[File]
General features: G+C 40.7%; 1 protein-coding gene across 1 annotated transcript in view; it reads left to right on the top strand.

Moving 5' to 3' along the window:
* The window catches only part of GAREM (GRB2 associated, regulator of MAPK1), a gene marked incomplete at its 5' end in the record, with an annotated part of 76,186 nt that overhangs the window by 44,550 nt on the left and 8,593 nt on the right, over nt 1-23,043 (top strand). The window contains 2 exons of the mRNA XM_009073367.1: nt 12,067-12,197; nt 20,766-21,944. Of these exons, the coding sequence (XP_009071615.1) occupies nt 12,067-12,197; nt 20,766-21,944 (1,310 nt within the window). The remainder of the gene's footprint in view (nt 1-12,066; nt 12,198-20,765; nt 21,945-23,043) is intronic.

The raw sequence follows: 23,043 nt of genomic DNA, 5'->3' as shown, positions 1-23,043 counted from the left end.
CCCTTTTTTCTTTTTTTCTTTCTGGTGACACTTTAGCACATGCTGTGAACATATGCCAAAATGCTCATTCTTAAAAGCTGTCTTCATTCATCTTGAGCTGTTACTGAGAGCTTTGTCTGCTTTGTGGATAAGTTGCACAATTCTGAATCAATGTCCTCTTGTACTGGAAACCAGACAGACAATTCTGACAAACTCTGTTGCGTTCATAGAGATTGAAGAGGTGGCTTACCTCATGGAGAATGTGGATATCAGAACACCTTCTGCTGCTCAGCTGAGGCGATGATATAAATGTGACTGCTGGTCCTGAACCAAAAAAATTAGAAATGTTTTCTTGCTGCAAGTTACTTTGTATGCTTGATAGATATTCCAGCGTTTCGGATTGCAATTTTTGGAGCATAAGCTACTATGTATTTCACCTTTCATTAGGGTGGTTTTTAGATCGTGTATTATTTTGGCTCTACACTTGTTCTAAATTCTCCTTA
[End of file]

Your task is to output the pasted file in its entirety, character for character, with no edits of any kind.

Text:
General features: G+C 40.7%; 1 protein-coding gene across 1 annotated transcript in view; it reads left to right on the top strand.

Moving 5' to 3' along the window:
* The window catches only part of GAREM (GRB2 associated, regulator of MAPK1), a gene marked incomplete at its 5' end in the record, with an annotated part of 76,186 nt that overhangs the window by 44,550 nt on the left and 8,593 nt on the right, over nt 1-23,043 (top strand). The window contains 2 exons of the mRNA XM_009073367.1: nt 12,067-12,197; nt 20,766-21,944. Of these exons, the coding sequence (XP_009071615.1) occupies nt 12,067-12,197; nt 20,766-21,944 (1,310 nt within the window). The remainder of the gene's footprint in view (nt 1-12,066; nt 12,198-20,765; nt 21,945-23,043) is intronic.

The raw sequence follows: 23,043 nt of genomic DNA, 5'->3' as shown, positions 1-23,043 counted from the left end.
CCCTTTTTTCTTTTTTTCTTTCTGGTGACACTTTAGCACATGCTGTGAACATATGCCAAAATGCTCATTCTTAAAAGCTGTCTTCATTCATCTTGAGCTGTTACTGAGAGCTTTGTCTGCTTTGTGGATAAGTTGCACAATTCTGAATCAATGTCCTCTTGTACTGGAAACCAGACAGACAATTCTGACAAACTCTGTTGCGTTCATAGAGATTGAAGAGGTGGCTTACCTCATGGAGAATGTGGATATCAGAACACCTTCTGCTGCTCAGCTGAGGCGATGATATAAATGTGACTGCTGGTCCTGAACCAAAAAAATTAGAAATGTTTTCTTGCTGCAAGTTACTTTGTATGCTTGATAGATATTCCAGCGTTTCGGATTGCAATTTTTGGAGCATAAGCTACTATGTATTTCACCTTTCATTAGGGTGGTTTTTAGATCGTGTATTATTTTGGCTCTACACTTGTTCTAAATTCTCCTTA